What Hazardous Chemical Solvents Are Railroad Workers Commonly Exposed To?

Railroads are hazardous working environments. Every day, employees are in danger of being seriously injured by derailments, being struck by trains, using poorly maintained equipment, and slip-and-falls. Those who are employed by major railway companies like Union Pacific, CSX, or Norfolk Southern are also routinely exposed to toxic chemicals and substances that can cause permanent damage to their health and pave the way for chemical solvent exposure claims. Not too long ago, railway workers were regularly exposed to asbestos. Although this hazardous and potentially deadly mineral was removed from railroads once it was directly linked to mesothelioma, workers are still exposed to many other hazardous chemicals, such as degreasers, coal dust, creosote, and diesel fumes. Trains transporting toxic chemicals like chlorine can also endanger workers if the train derails. The Norfolk railroad injury attorneys at Shapiro, Washburn & Sharp have been helping railway workers file chemical solvent exposure claims under the Federal Employers Liability Act since 1985. If your health was damaged or you lost a loved one due to chemical exposure as a railroad employee, call us today to schedule a free case evaluation.   

Chemical Dangers on the Railroad

Railway workers are exposed to multiple chemicals that can jeopardize not only their health but their livelihoods as well. Some of the hazardous chemicals workers are at risk of being exposed to include:


Railway employees are occasionally exposed to benzene, a cancer-causing chemical found in degreasing solvents as well as the diesel fumes emitted by trains. Due to the high risk of cancer associated with its use, benzene is heavily regulated. Unfortunately, numerous products that contain benzene are still used by railroads, leaving workers exposed to the risks. Benzene has been linked to many forms of cancer, including stomach cancer, kidney cancer, leukemia, mesothelioma, and more.

Solvents and Hydrocarbons

Railroad employees can also become ill due to their exposure to solvent mixtures and hydrocarbons. These hazardous products can cause workers to develop peripheral neuritis, a disorder that involves the inflammation of their legs and arms. The fumes secreted by these chemicals are extremely toxic and can cause severe conditions like brain damage.

Exposure to solvents and hydrocarbons is one of the leading causes of toxic encephalopathy. Small quantities can travel through a worker’s bloodstream and into their brain resulting in permanent brain damage. Symptoms of toxic encephalopathy include trouble focusing, memory loss, and fatigue which are often mistaken for signs of aging.

Diesel Fumes

A study conducted in 2004 and published by the National Library of Medicine shows that long-term exposure to the diesel fumes found in railroad exhaust greatly increases the risk of lung cancer. An employee subjected to years of on-the-job exposure is at a 300% risk of developing lung cancer when compared to a non-railroad employee. Unfortunately, many workers do not begin to display symptoms until years after their exposure took place.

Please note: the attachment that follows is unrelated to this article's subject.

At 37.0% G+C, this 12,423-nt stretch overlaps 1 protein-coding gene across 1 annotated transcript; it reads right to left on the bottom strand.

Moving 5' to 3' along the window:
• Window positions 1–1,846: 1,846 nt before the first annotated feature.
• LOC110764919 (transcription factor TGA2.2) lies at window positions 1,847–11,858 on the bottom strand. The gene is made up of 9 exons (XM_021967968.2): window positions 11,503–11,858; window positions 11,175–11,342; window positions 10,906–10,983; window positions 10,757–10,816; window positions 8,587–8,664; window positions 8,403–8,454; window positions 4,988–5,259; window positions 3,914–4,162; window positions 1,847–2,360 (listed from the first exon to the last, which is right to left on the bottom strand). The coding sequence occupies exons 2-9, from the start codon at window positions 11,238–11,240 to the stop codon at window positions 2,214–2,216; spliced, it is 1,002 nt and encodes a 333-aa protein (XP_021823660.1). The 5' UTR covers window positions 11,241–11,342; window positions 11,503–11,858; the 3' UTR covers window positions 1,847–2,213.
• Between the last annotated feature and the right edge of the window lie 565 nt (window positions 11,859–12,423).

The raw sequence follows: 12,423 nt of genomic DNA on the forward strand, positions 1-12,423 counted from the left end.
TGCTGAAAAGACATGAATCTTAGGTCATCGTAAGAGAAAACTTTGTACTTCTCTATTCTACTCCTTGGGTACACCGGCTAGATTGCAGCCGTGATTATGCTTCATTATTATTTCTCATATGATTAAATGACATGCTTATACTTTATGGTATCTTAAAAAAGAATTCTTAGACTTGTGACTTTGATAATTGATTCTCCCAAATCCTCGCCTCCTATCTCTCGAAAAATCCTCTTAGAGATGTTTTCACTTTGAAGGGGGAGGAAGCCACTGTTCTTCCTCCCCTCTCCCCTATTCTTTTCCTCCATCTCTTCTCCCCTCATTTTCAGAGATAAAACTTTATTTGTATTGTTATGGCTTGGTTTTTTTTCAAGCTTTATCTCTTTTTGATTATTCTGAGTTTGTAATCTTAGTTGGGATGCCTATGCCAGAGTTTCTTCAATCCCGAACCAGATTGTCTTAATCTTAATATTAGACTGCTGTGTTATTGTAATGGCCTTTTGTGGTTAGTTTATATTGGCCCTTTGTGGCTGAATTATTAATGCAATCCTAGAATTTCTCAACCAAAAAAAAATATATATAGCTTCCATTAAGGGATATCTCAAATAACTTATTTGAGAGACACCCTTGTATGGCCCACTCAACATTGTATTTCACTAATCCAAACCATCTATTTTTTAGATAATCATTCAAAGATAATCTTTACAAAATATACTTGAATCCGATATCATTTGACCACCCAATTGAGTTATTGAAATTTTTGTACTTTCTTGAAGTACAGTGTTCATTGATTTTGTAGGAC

Coal Dust

Another major health concern for both rail workers and communities located near coal trains is coal dust, which has also been linked to lung cancer. Both workers and unfortunately-located residents have shown drastically increased rates of hospitalization due to chronic obstructive pulmonary disorder and high blood pressure. 


The railway industry is one of the biggest users of lead causing workers who have been exposed to the toxic metal to contract a wide range of illnesses. Lead poisoning damages the nervous system and produces symptoms such as tremors, hallucinations, and insomnia. 


For decades, asbestos was ubiquitous on railroads. Insulation made from asbestos was favored due to its heat-resistant properties and low cost. When diesel locomotives replaced steam locomotives in the 1950s, rail companies continued to use asbestos. In fact, its use persisted until the 1970s when a link between mesothelioma and asbestos was made. While it has since fallen into disuse, it continues to be found in some railroads.  

Talk to a Norfolk Railroad Injury Attorney

Railroad work is a stressful, back-breaking job. Many workers disregard the initial symptoms of an illness or injury because they do not associate them with chemical exposure. At Shapiro, Washburn & Sharp, we have been helping injured rail workers and their families pursue fair compensation under FELA for more than 40 years, like this railroad conductor who developed COPD after decades of exposure to diesel fumes. 

If you suspect that you have been exposed to hazardous substances or toxic chemicals in the course and scope of your employment with a rail company, contact our Norfolk railroad injury attorneys right away by calling (833) 997-1774 or contacting us online. Our offices are located in Norfolk, Hampton, Virginia Beach, Portsmouth, and Chesapeake. 


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